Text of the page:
What happens when you put your heart and soul into preparing for college auditions and then end up with a pile of rejections? Everyone told you how talented you were and that every school would be lucky to have you – so, what do you do now?
I understand that you feel very defeated right now. It’s normal to feel let down and a little lost. One thing is for sure: this process is confusing and often times, very unfair. You have to remind yourself that you are talented and obviously quite driven to have pursued this in the first place, so all is not lost.
However, now you have some thinking to do. If you got rejected from every school or ended up with acceptances you weren’t completely excited about, there are a few things I suggest doing (and not doing):
You may have heard someone mention the phrase “Gap Year” somewhere along the way and never really considered it. Gap years can be a truly fantastic idea if you approach them the right way. This would mean you take a year away from school and reapply and audition for programs this coming fall. In order to have a productive gap year, here are some suggestions on how to fill your year:
Take as many acting, singing, dancing classes as possible. Use this time to strengthen your weak areas and force yourself to truly push yourself. Treat it like a job: make a schedule for yourself and show up each day. Use this extra time to get prepared for college auditions. Pick your material early, perform it for trusted audiences for feedback and get organized.
Perform. Audition, audition, audition! If you can add some credits to your resume, fantastic. If you can fall on your face and learn from a few bad auditions, fantastic. Get some real world experience and you are bound to have grown come next college audition season.
Get a job. Seriously. Put yourself to work to help pay for the second round of college auditions and save some money for college. Those audition fees, applications fees and everything in between add up.
Make a realistic college list. I end up meeting a lot of students who went through the college audition process alone the first time and are speechless when left with only rejections. I then learn their college list was extremely unrealistic. Even if you are Sutton Foster, you need to have Match and Safety schools on your list. Only applying to the top ten programs is a very poor idea considering the acceptance rates to some of these performing arts programs have harder odds than getting into Harvard. You need to make a balanced list filled with varying programs to yield positive results. You can certainly do this on your own by doing some research (start with our blog post here) but I would also suggest chatting with someone to make sure your talent/academics are aligning with your curated list. You can chat with a drama teacher who is in the know (make sure they really have a grasp of the college audition process!), a coach (most have a small minimum of lessons you need to take without completely breaking the bank) or utilize our service, BestFit (a small, one time fee.) A college audition coach will watch your audition videos, take a look at your college list and give you suggestions of other schools to look into if your list is unrealistic. If you’d like more help, you can then choose to have a Skype consultation.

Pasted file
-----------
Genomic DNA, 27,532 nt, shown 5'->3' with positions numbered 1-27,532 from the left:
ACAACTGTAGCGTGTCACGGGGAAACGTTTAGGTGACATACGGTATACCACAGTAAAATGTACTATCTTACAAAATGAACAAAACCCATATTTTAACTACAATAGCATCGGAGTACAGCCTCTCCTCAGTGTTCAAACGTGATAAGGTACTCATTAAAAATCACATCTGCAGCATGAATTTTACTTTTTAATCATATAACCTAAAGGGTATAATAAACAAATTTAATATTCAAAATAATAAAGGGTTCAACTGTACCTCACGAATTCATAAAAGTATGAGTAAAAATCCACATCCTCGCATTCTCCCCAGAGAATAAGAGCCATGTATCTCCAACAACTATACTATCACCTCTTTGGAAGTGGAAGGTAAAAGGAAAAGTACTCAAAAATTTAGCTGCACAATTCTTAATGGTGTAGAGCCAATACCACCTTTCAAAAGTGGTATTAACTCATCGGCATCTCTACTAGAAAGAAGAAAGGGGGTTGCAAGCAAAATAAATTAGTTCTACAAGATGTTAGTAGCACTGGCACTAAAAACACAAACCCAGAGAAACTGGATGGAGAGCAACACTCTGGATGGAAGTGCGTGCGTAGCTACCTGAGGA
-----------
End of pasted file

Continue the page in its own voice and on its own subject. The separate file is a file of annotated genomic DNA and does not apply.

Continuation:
Have an option? Investigate it.
If you did get a yes from one school, but you aren’t sure about it, take some time to truly research it. If a school made it on your list in the first place, hopefully there is a reason why you picked it! If you can afford to head to the school for a visit, ask the performing arts head if you can set up a meeting or shadow a student for the day. If you can’t make a visit, watch showcase videos, chat with other accepted students and alumni to gather as much info as possible. Don’t write off a school because it wasn’t audition based or one of the “top” programs – this school could be everything you are hoping for. You don’t need to go to a certain school to make it in this industry…I promise.
Do not go to a school you were accepted to academically and hope to re-audition when there.
I can’t stress this enough – do not do that! First off, most schools really look down on this. It’s extremely (read: extremely) difficult to audition within your own school and be accepted. Most class sizes are set and most people do not leave their program. Likewise, trying to transfer into another performing arts school is more difficult than entering as a freshman. Also, you run the risk of your credits not transferring and therefore, you have potentially wasted a year. If you decide to transfer from a program because it’s not a good fit, sure, that’s one thing – but do not enter a school where you have no connection to the performing arts department if that is the goal you want to pursue. Trust me when I say it’s hard to watch other people heading to their acting class for the day when you are on your way to one of your gen-eds.
So, while I know this wasn’t the outcome you envisioned, you do have options. Do some soul searching over the next few weeks and figure out what the best path for you is. There is no correct way or set path to make a successful career in the arts.